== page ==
Quick Chat with… Dr Patrice Baptiste

Why did you choose to work in general practice?

One of the reasons I chose medicine was because I enjoy variety and being stimulated intellectually. I have found that variety and intellectual stimulation within general practice. I have also found that I am able to develop other medically related interests by choosing general practice. Examples are- medical writing, medical education and learning about business and entrepreneurship. 

What’s the most useful thing you’ve learned as a GP?

One of the most useful things I have learned is to listen to my patients. At medical school I was taught that the diagnosis is in the history itself; the patient is actually telling you what the diagnosis is. When I have really tuned in to what they are saying I have been able to help my patients immensely. Often, talking about their worries and concerns is therapeutic in itself and I truly believe in the ‘golden minute’ (or minutes!).

Work/life balance – is it possible or is it a myth?

A healthy work-life balance is definitely possible and is a must. I do not believe I could immerse myself in any career, especially a demanding one like medicine if I was not able to enjoy any other interests and pastimes.

Where do you see the future of general practice? 

I think the future of general practice and any career is job sharing and working part-time. I think that we would all be much healthier and happier if we spent an equal amount of time working and playing!

What would you say about general practice to medical students and young doctors who are thinking about their career options?

  1. Do your research about the career.  Networking at events, speaking to junior doctors and general practitioners will help you formulate an understanding of why they made the choices they did. Can you relate? Can you see yourself being in their position one day, and why?
  2. Understand who you are. What type of person are you? Do you like long-term follow up and relationships with patients? Do you like a broad mix of cases (and therefore specialties) or not? One of the reasons I chose general practice is because I enjoy seeing my patients over a long period of time and really getting to know them. This way I can do the best for them.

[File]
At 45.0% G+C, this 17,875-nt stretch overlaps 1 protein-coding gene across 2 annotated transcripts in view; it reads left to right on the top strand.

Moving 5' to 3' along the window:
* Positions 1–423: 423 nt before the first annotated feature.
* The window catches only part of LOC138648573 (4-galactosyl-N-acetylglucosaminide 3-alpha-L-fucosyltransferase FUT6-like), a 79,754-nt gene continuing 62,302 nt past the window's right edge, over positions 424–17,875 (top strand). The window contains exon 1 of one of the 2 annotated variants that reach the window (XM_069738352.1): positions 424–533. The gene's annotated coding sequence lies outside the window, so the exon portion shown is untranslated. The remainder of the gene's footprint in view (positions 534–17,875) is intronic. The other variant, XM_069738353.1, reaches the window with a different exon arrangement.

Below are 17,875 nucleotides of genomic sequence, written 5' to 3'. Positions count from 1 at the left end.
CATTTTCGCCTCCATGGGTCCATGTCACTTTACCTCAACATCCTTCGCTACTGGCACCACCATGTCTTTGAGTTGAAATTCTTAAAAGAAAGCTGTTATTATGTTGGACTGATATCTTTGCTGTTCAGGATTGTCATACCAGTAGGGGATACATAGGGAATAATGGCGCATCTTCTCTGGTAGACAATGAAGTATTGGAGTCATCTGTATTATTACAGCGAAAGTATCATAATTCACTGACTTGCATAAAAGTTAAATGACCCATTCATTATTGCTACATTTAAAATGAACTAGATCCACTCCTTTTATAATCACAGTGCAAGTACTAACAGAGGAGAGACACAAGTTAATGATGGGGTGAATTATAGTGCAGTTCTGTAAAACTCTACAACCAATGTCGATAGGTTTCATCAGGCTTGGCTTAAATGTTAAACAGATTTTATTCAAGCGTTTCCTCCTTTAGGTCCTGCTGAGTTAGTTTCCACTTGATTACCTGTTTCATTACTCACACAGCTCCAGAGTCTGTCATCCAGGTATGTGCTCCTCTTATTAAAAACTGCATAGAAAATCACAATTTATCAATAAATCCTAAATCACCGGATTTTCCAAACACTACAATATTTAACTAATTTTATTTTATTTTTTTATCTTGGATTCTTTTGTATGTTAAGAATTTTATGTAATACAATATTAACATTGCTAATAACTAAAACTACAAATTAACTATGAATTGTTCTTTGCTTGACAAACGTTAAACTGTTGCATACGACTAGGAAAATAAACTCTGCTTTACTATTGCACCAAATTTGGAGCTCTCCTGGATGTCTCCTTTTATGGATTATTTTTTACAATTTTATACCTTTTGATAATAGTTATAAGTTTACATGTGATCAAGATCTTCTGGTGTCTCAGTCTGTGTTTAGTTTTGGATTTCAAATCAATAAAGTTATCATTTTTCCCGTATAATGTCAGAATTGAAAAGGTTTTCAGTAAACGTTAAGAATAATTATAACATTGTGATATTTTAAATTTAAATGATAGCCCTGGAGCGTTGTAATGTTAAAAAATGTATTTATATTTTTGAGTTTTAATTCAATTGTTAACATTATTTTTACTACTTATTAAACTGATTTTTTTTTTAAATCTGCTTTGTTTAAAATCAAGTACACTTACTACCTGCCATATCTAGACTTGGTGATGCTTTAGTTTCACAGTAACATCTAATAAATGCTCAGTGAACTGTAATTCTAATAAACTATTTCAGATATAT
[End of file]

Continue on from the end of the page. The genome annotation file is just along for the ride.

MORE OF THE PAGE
3. Realise that you will change as a person; it is inevitable. Life events will change you and your perspective. Certain things become more important than others. Be open-minded. General practice allows for more autonomy and work flexibility than in other specialties. You can also enter into other fields with general practice as a foundation.
  4. Remember that it is OK to have multiple careers and interests. (It is also OK to change careers). If you like variety within and outside of medicine it is definitely achievable to be a portfolio GP or have a portfolio career.

Dr. Patrice Baptiste is a GP STI currently working in Romford. She graduated from University College London (UCL)  and then went on to complete the foundation programme, after which she took a year out of training to pursue a number of her interests.

Alongside Dr. Baptiste’s duties as a doctor she is an avid writer. She has written for numerous medical and non-medical organistations including the British Medical Journal (BMJ), the British Medical Association (BMA), the Medical Protection Society (MPS) and GP Online to name but a few.

Patrice is passionate about education and inspiring others, especially the next generation. For two years she has served as a Director Appointee and has now accepted her new role as a Foundation Governor. Patrice is the founder of DreamSmartTutors, an organization that not only aims to help students successfully apply to medical school but also educates and informs them about life as a doctor. Patrice is also a STEM ambassador, a School Speaker and a member of UCL’s BME alumni committee.

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